The purpose of this request is that access to a running loop is handy within coroutine. It's already there, since coroutine is executed within its context. However, instead of "self" library provides API to only access some globally default loop.

Python does not require a user to pass self whenever instance methods needs to be called. I consider relationship between event loop and awaitables alike.
msg265269 - (view) Author: Guido van Rossum (gvanrossum) * (Python committer) Date: 2016-05-10 19:57
As long as there are still things you find confusing about asyncio's model,
you should probably consider yourself unqualified to start proposing new
features...
msg265270 - (view) Author: Yury Selivanov (yselivanov) * (Python committer) Date: 2016-05-10 20:15
> Yury, what do you think of this yourself? Maybe you can explain it better
than Ilya?

TBH, I don't fully understand Ilya's case with threads, synchronous coroutines, possible deadlocks etc.  So I'll just explain what I would want out of this.

I don't like a few aspects of the current design of 'get_event_loop'.  Mainly because it creates an event loop implicitly, or it can just fail with a RuntimeError under some conditions.  When one has a few event loops, implicitly called 'get_event_loop' from Future and other asyncio functions won't work correctly.  IMO, this is something that we at least should try to fix (even though it's not an idiomatic use case for asyncio).

I now think that we don't need a new function for getting the currently running event loop.  Instead we can try to improve the `get_event_loop()` function a little.

The core idea is to add a thread-local object `running_loop`, which will point to the currently running event loop in the current thread.  And `Loop._run` method will set/reset a reference to the loop to `running_loop`.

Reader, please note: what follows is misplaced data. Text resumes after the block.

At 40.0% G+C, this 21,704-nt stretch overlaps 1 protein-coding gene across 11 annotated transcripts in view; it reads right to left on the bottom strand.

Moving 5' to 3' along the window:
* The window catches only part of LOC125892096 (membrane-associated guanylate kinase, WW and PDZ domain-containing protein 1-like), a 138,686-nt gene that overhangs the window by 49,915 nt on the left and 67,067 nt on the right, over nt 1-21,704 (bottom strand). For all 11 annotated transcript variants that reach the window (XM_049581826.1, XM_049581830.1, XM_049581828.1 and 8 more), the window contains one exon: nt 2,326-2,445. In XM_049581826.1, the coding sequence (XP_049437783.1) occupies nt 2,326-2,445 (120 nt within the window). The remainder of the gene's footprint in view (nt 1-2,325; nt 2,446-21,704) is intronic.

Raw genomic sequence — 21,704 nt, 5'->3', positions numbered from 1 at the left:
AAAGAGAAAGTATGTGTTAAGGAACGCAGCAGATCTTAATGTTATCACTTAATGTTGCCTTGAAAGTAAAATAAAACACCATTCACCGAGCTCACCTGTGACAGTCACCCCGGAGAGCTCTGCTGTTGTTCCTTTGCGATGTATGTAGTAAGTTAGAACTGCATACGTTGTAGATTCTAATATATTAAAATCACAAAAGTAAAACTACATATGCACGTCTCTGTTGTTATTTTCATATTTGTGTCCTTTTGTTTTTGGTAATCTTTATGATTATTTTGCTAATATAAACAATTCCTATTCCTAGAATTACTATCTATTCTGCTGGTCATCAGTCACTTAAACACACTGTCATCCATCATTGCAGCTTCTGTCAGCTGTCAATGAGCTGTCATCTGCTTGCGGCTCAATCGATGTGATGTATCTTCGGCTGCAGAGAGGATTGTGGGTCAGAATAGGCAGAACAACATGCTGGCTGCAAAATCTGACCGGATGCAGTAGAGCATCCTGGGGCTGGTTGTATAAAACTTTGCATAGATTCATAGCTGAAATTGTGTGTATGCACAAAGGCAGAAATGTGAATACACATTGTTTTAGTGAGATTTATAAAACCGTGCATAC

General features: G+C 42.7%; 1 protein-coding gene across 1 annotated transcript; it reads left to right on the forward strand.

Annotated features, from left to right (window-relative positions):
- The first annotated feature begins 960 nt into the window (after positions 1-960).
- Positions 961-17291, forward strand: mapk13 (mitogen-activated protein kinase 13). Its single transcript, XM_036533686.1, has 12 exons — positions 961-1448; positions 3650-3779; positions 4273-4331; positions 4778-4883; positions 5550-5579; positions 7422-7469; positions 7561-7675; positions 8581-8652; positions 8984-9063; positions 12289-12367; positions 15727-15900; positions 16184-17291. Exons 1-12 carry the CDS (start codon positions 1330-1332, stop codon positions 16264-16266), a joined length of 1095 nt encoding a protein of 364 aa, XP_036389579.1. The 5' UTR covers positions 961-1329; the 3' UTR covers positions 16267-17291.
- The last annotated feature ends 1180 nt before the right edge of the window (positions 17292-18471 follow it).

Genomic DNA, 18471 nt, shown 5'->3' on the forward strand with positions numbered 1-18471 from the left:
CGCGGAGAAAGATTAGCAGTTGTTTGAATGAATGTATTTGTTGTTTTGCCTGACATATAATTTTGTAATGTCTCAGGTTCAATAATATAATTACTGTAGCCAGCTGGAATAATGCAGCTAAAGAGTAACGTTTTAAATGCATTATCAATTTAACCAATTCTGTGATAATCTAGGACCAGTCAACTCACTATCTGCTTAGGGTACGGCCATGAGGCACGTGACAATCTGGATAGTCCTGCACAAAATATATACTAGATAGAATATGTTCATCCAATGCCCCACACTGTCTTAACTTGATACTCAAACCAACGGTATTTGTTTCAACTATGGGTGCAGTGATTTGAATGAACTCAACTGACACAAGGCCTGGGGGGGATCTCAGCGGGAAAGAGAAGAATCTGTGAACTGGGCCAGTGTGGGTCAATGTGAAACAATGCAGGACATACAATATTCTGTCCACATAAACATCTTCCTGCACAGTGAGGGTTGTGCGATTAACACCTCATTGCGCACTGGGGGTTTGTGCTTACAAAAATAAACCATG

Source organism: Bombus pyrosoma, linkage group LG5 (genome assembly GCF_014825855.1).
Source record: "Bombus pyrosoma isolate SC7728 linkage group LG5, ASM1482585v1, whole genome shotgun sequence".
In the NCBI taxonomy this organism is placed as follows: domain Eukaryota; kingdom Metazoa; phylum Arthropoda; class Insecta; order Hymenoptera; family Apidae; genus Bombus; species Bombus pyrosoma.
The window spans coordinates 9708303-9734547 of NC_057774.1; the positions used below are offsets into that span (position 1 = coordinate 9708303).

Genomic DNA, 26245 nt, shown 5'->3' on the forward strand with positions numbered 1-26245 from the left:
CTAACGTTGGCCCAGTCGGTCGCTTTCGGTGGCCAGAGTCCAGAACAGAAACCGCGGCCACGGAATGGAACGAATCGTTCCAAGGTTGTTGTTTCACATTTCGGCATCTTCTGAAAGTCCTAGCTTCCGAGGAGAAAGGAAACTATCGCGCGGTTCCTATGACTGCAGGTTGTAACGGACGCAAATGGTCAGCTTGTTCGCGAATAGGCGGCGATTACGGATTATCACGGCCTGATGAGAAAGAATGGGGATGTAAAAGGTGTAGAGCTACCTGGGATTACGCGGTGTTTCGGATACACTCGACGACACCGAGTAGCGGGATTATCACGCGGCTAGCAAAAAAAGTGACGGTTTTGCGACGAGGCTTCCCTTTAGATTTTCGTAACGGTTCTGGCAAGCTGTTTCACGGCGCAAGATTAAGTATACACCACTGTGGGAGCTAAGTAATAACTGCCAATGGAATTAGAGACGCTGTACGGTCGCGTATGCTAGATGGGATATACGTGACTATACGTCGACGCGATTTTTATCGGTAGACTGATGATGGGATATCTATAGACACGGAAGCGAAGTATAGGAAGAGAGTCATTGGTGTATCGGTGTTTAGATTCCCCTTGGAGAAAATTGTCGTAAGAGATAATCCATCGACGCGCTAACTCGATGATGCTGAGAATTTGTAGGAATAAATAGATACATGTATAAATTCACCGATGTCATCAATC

`get_event_loop()` will then try to use the `running_loop` object first, and if nothing is there, fall back to its current implementation.

Now, this is a point where everything becomes complicated. To quote myself,--"Yes, the patch part is easy",--I don't think it is that easy anymore ;)

Currently, event loops are decoupled from policies.  This means that we can't make loops to use some hidden shared thread-local object (`running_loop`) that policies and loops will work with.  There has to be another new public policy APIs that loops will use, for instance: 'set_running_event_loop()'.  This won't be the first case of event loop policy APIs being called from event loops -- another example is the `get_child_watcher` method.

With this new method, `Loop._run` will then look like this:

  def _run(self):
      policy = get_event_loop_policy()
      policy.set_running_event_loop(self)
      try:
         ... # current Loop._run implementation
      finally:
          policy.set_running_event_loop(None)

`policy.set_running_event_loop` call would raise a RuntimeError if it's called if another event loop is currently running.

And the `get_event_loop()` function will look like this:

  def get_event_loop():
      policy = get_event_loop_policy()
      loop = policy._get_running_event_loop()
      if loop is not None:
          return loop
      # ... current get_event_loop implementation

So it all boils down to:

1. Adding a new policy API 'set_running_event_loop'.

2. Updating 'get_event_loop' to return the currently running event loop if it's available, or else resorting to its current behaviour.

With this change it will be completely safe to use "get_event_loop" from running coroutines or just about any code that runs in a context of an event loop.
msg265271 - (view) Author: Ilya Kulakov (Ilya.Kulakov) * Date: 2016-05-10 20:22
> TBH, I don't fully understand Ilya's case with threads, synchronous coroutines, possible deadlocks etc.

I feel sorry for sharing that example. It didn't help and made my points regarding original issue unclear, hidden behind example's complexity.